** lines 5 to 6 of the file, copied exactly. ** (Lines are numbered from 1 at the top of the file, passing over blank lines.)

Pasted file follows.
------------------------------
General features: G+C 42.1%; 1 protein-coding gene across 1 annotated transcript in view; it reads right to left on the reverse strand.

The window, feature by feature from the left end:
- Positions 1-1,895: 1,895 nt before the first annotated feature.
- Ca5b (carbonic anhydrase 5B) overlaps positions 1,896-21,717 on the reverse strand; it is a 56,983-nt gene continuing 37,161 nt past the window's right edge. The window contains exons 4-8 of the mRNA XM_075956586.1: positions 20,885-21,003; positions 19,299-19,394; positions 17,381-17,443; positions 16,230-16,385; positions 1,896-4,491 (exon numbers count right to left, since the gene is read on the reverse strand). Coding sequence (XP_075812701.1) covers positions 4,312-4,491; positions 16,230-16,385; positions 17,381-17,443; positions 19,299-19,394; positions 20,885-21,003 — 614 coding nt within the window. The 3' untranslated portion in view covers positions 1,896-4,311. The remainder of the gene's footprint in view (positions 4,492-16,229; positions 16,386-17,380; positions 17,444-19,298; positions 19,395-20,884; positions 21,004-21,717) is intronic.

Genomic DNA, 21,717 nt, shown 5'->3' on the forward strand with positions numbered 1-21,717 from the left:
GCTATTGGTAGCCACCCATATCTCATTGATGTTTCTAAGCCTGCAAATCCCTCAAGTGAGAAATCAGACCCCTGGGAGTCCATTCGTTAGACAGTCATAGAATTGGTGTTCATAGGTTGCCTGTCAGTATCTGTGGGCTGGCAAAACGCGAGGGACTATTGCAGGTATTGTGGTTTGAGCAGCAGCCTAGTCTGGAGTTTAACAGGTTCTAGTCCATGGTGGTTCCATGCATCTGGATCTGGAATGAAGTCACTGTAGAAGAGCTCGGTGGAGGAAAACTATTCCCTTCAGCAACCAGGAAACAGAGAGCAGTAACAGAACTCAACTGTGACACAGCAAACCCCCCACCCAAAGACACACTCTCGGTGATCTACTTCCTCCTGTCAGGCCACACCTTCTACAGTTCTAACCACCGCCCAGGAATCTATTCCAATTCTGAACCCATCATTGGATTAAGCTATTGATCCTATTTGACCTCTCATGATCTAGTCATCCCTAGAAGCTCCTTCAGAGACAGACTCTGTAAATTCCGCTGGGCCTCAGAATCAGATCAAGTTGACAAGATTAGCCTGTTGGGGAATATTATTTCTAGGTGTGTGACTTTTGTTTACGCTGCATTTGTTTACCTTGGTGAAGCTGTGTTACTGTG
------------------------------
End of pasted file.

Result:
Genomic DNA, 21,717 nt, shown 5'->3' on the forward strand with positions numbered 1-21,717 from the left:
GCTATTGGTAGCCACCCATATCTCATTGATGTTTCTAAGCCTGCAAATCCCTCAAGTGAGAAATCAGACCCCTGGGAGTCCATTCGTTAGACAGTCATAGAATTGGTGTTCATAGGTTGCCTGTCAGTATCTGTGGGCTGGCAAAACGCGAGGGACTATTGCAGGTATTGTGGTTTGAGCAGCAGCCTAGTCTGGAGTTTAACAGGTTCTAGTCCATGGTGGTTCCATGCATCTGGATCTGGAATGAAGTCACTGTAGAAGAGCTCGGTGGAGGAAAACTATTCCCTTCAGCAACCAGGAAACAGAGAGCAGTAACAGAACTCAACTGTGACACAGCAAACCCCCCACCCAAAGACACACTCTCGGTGATCTACTTCCTCCTGTCAGGCCACACCTTCTACAGTTCTAACCACCGCCCAGGAATCTATTCCAATTCTGAACCCATCATTGGATTAAGCTATTGATCCTATTTGACCTCTCATGATCTAGTCATCCCTAGAAGCTCCTTCAGAGACAGACTCTGTAAATTCCGCTGGGCCTCAGAATCAGATCAAGTTGACAAGATTAGCCTGTTGGGGAATATTATTTCTAGGTGTGTGACTTTTGTTTACGCTGCATTTGTTTACCTTGGTGAAGCTGTGTTACTGTG